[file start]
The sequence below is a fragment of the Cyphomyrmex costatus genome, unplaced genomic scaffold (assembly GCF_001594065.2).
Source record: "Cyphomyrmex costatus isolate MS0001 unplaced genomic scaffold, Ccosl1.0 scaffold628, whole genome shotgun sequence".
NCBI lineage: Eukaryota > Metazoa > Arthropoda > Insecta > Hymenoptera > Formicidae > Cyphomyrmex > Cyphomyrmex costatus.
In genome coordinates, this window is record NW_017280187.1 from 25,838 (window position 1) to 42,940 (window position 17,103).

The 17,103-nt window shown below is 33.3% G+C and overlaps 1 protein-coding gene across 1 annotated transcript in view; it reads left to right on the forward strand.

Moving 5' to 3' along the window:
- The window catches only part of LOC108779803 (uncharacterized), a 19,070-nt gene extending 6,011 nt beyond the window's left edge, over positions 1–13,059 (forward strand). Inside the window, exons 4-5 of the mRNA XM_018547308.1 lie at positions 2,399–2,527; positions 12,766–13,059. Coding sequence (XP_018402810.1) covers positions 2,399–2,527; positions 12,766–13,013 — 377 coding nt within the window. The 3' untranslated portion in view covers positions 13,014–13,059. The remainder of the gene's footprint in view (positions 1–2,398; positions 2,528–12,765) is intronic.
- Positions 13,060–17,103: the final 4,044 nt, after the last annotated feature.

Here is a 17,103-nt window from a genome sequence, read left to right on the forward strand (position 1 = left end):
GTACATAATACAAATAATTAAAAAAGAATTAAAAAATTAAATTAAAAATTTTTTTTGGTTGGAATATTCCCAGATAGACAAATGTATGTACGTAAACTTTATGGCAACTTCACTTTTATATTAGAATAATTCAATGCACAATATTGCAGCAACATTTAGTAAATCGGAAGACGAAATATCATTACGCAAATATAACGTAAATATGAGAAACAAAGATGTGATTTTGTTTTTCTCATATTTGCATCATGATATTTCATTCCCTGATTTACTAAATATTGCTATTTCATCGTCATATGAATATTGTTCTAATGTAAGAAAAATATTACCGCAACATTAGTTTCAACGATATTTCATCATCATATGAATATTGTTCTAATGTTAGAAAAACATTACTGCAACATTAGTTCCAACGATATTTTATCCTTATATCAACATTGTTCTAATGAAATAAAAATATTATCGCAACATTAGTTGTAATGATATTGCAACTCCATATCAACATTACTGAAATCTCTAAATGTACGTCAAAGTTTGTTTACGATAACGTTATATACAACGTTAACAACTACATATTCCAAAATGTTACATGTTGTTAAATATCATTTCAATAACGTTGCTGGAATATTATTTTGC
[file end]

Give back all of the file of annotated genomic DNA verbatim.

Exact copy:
The sequence below is a fragment of the Cyphomyrmex costatus genome, unplaced genomic scaffold (assembly GCF_001594065.2).
Source record: "Cyphomyrmex costatus isolate MS0001 unplaced genomic scaffold, Ccosl1.0 scaffold628, whole genome shotgun sequence".
NCBI lineage: Eukaryota > Metazoa > Arthropoda > Insecta > Hymenoptera > Formicidae > Cyphomyrmex > Cyphomyrmex costatus.
In genome coordinates, this window is record NW_017280187.1 from 25,838 (window position 1) to 42,940 (window position 17,103).

The 17,103-nt window shown below is 33.3% G+C and overlaps 1 protein-coding gene across 1 annotated transcript in view; it reads left to right on the forward strand.

Moving 5' to 3' along the window:
- The window catches only part of LOC108779803 (uncharacterized), a 19,070-nt gene extending 6,011 nt beyond the window's left edge, over positions 1–13,059 (forward strand). Inside the window, exons 4-5 of the mRNA XM_018547308.1 lie at positions 2,399–2,527; positions 12,766–13,059. Coding sequence (XP_018402810.1) covers positions 2,399–2,527; positions 12,766–13,013 — 377 coding nt within the window. The 3' untranslated portion in view covers positions 13,014–13,059. The remainder of the gene's footprint in view (positions 1–2,398; positions 2,528–12,765) is intronic.
- Positions 13,060–17,103: the final 4,044 nt, after the last annotated feature.

Here is a 17,103-nt window from a genome sequence, read left to right on the forward strand (position 1 = left end):
GTACATAATACAAATAATTAAAAAAGAATTAAAAAATTAAATTAAAAATTTTTTTTGGTTGGAATATTCCCAGATAGACAAATGTATGTACGTAAACTTTATGGCAACTTCACTTTTATATTAGAATAATTCAATGCACAATATTGCAGCAACATTTAGTAAATCGGAAGACGAAATATCATTACGCAAATATAACGTAAATATGAGAAACAAAGATGTGATTTTGTTTTTCTCATATTTGCATCATGATATTTCATTCCCTGATTTACTAAATATTGCTATTTCATCGTCATATGAATATTGTTCTAATGTAAGAAAAATATTACCGCAACATTAGTTTCAACGATATTTCATCATCATATGAATATTGTTCTAATGTTAGAAAAACATTACTGCAACATTAGTTCCAACGATATTTTATCCTTATATCAACATTGTTCTAATGAAATAAAAATATTATCGCAACATTAGTTGTAATGATATTGCAACTCCATATCAACATTACTGAAATCTCTAAATGTACGTCAAAGTTTGTTTACGATAACGTTATATACAACGTTAACAACTACATATTCCAAAATGTTACATGTTGTTAAATATCATTTCAATAACGTTGCTGGAATATTATTTTGC